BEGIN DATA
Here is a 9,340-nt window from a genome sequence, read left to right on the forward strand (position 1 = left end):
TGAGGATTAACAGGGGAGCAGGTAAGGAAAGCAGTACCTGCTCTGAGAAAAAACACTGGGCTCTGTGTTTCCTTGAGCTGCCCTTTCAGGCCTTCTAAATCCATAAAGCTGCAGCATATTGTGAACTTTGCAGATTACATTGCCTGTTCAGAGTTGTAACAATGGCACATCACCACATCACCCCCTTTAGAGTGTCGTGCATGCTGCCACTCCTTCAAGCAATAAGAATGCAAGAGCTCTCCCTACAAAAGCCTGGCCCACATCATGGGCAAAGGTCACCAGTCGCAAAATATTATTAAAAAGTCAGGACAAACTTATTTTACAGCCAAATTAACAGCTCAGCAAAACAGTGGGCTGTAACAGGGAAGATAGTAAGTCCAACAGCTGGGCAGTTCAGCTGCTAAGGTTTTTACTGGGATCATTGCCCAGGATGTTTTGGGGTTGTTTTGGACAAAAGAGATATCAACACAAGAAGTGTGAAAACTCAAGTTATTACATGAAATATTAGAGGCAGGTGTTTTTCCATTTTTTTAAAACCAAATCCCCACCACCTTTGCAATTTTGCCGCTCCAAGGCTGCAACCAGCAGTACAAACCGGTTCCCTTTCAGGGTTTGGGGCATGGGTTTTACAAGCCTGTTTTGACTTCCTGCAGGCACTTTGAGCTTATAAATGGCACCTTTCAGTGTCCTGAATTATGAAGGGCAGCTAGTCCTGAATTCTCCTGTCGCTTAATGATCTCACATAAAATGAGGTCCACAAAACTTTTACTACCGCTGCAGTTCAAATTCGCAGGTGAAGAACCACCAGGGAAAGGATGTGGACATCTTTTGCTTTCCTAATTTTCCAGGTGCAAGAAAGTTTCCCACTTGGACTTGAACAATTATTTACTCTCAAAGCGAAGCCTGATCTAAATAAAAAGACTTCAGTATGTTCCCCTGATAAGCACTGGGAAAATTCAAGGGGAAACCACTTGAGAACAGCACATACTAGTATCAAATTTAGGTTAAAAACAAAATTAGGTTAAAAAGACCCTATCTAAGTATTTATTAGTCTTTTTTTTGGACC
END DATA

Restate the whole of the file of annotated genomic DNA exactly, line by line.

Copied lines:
Here is a 9,340-nt window from a genome sequence, read left to right on the forward strand (position 1 = left end):
TGAGGATTAACAGGGGAGCAGGTAAGGAAAGCAGTACCTGCTCTGAGAAAAAACACTGGGCTCTGTGTTTCCTTGAGCTGCCCTTTCAGGCCTTCTAAATCCATAAAGCTGCAGCATATTGTGAACTTTGCAGATTACATTGCCTGTTCAGAGTTGTAACAATGGCACATCACCACATCACCCCCTTTAGAGTGTCGTGCATGCTGCCACTCCTTCAAGCAATAAGAATGCAAGAGCTCTCCCTACAAAAGCCTGGCCCACATCATGGGCAAAGGTCACCAGTCGCAAAATATTATTAAAAAGTCAGGACAAACTTATTTTACAGCCAAATTAACAGCTCAGCAAAACAGTGGGCTGTAACAGGGAAGATAGTAAGTCCAACAGCTGGGCAGTTCAGCTGCTAAGGTTTTTACTGGGATCATTGCCCAGGATGTTTTGGGGTTGTTTTGGACAAAAGAGATATCAACACAAGAAGTGTGAAAACTCAAGTTATTACATGAAATATTAGAGGCAGGTGTTTTTCCATTTTTTTAAAACCAAATCCCCACCACCTTTGCAATTTTGCCGCTCCAAGGCTGCAACCAGCAGTACAAACCGGTTCCCTTTCAGGGTTTGGGGCATGGGTTTTACAAGCCTGTTTTGACTTCCTGCAGGCACTTTGAGCTTATAAATGGCACCTTTCAGTGTCCTGAATTATGAAGGGCAGCTAGTCCTGAATTCTCCTGTCGCTTAATGATCTCACATAAAATGAGGTCCACAAAACTTTTACTACCGCTGCAGTTCAAATTCGCAGGTGAAGAACCACCAGGGAAAGGATGTGGACATCTTTTGCTTTCCTAATTTTCCAGGTGCAAGAAAGTTTCCCACTTGGACTTGAACAATTATTTACTCTCAAAGCGAAGCCTGATCTAAATAAAAAGACTTCAGTATGTTCCCCTGATAAGCACTGGGAAAATTCAAGGGGAAACCACTTGAGAACAGCACATACTAGTATCAAATTTAGGTTAAAAACAAAATTAGGTTAAAAAGACCCTATCTAAGTATTTATTAGTCTTTTTTTTGGACC